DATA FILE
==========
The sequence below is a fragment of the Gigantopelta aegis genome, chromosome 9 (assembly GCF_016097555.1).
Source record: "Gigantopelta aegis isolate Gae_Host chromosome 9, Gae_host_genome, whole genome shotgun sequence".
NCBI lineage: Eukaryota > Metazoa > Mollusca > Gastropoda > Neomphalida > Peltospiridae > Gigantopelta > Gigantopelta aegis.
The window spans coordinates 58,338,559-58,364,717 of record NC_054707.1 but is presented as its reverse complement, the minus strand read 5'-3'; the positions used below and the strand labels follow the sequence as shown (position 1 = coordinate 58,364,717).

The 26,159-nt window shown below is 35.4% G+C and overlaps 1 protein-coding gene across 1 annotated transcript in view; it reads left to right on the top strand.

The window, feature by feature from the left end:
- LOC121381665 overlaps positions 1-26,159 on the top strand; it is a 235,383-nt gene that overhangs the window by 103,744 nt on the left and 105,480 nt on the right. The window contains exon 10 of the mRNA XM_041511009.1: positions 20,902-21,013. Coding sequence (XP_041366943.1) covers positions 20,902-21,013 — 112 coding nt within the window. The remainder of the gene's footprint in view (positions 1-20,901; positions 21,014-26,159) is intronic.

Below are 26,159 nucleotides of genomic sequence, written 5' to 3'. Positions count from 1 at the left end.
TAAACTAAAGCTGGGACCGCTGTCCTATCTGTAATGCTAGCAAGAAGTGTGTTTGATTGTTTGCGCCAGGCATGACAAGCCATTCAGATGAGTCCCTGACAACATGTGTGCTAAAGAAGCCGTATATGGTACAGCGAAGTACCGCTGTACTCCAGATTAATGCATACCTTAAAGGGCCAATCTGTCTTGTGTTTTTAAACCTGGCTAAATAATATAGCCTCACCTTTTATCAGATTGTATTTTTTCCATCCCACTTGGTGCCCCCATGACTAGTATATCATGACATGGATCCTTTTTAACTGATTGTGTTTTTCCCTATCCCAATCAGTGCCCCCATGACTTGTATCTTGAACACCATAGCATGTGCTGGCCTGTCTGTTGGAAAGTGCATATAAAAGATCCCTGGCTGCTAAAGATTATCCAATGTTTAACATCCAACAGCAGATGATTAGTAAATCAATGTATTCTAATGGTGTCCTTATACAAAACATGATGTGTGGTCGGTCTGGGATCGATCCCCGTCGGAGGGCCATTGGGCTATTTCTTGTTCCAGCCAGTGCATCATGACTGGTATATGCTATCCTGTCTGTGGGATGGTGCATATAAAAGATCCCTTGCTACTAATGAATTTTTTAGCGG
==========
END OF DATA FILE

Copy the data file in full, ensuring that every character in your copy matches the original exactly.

The sequence below is a fragment of the Gigantopelta aegis genome, chromosome 9 (assembly GCF_016097555.1).
Source record: "Gigantopelta aegis isolate Gae_Host chromosome 9, Gae_host_genome, whole genome shotgun sequence".
NCBI lineage: Eukaryota > Metazoa > Mollusca > Gastropoda > Neomphalida > Peltospiridae > Gigantopelta > Gigantopelta aegis.
The window spans coordinates 58,338,559-58,364,717 of record NC_054707.1 but is presented as its reverse complement, the minus strand read 5'-3'; the positions used below and the strand labels follow the sequence as shown (position 1 = coordinate 58,364,717).

The 26,159-nt window shown below is 35.4% G+C and overlaps 1 protein-coding gene across 1 annotated transcript in view; it reads left to right on the top strand.

The window, feature by feature from the left end:
- LOC121381665 overlaps positions 1-26,159 on the top strand; it is a 235,383-nt gene that overhangs the window by 103,744 nt on the left and 105,480 nt on the right. The window contains exon 10 of the mRNA XM_041511009.1: positions 20,902-21,013. Coding sequence (XP_041366943.1) covers positions 20,902-21,013 — 112 coding nt within the window. The remainder of the gene's footprint in view (positions 1-20,901; positions 21,014-26,159) is intronic.

Below are 26,159 nucleotides of genomic sequence, written 5' to 3'. Positions count from 1 at the left end.
TAAACTAAAGCTGGGACCGCTGTCCTATCTGTAATGCTAGCAAGAAGTGTGTTTGATTGTTTGCGCCAGGCATGACAAGCCATTCAGATGAGTCCCTGACAACATGTGTGCTAAAGAAGCCGTATATGGTACAGCGAAGTACCGCTGTACTCCAGATTAATGCATACCTTAAAGGGCCAATCTGTCTTGTGTTTTTAAACCTGGCTAAATAATATAGCCTCACCTTTTATCAGATTGTATTTTTTCCATCCCACTTGGTGCCCCCATGACTAGTATATCATGACATGGATCCTTTTTAACTGATTGTGTTTTTCCCTATCCCAATCAGTGCCCCCATGACTTGTATCTTGAACACCATAGCATGTGCTGGCCTGTCTGTTGGAAAGTGCATATAAAAGATCCCTGGCTGCTAAAGATTATCCAATGTTTAACATCCAACAGCAGATGATTAGTAAATCAATGTATTCTAATGGTGTCCTTATACAAAACATGATGTGTGGTCGGTCTGGGATCGATCCCCGTCGGAGGGCCATTGGGCTATTTCTTGTTCCAGCCAGTGCATCATGACTGGTATATGCTATCCTGTCTGTGGGATGGTGCATATAAAAGATCCCTTGCTACTAATGAATTTTTTAGCGG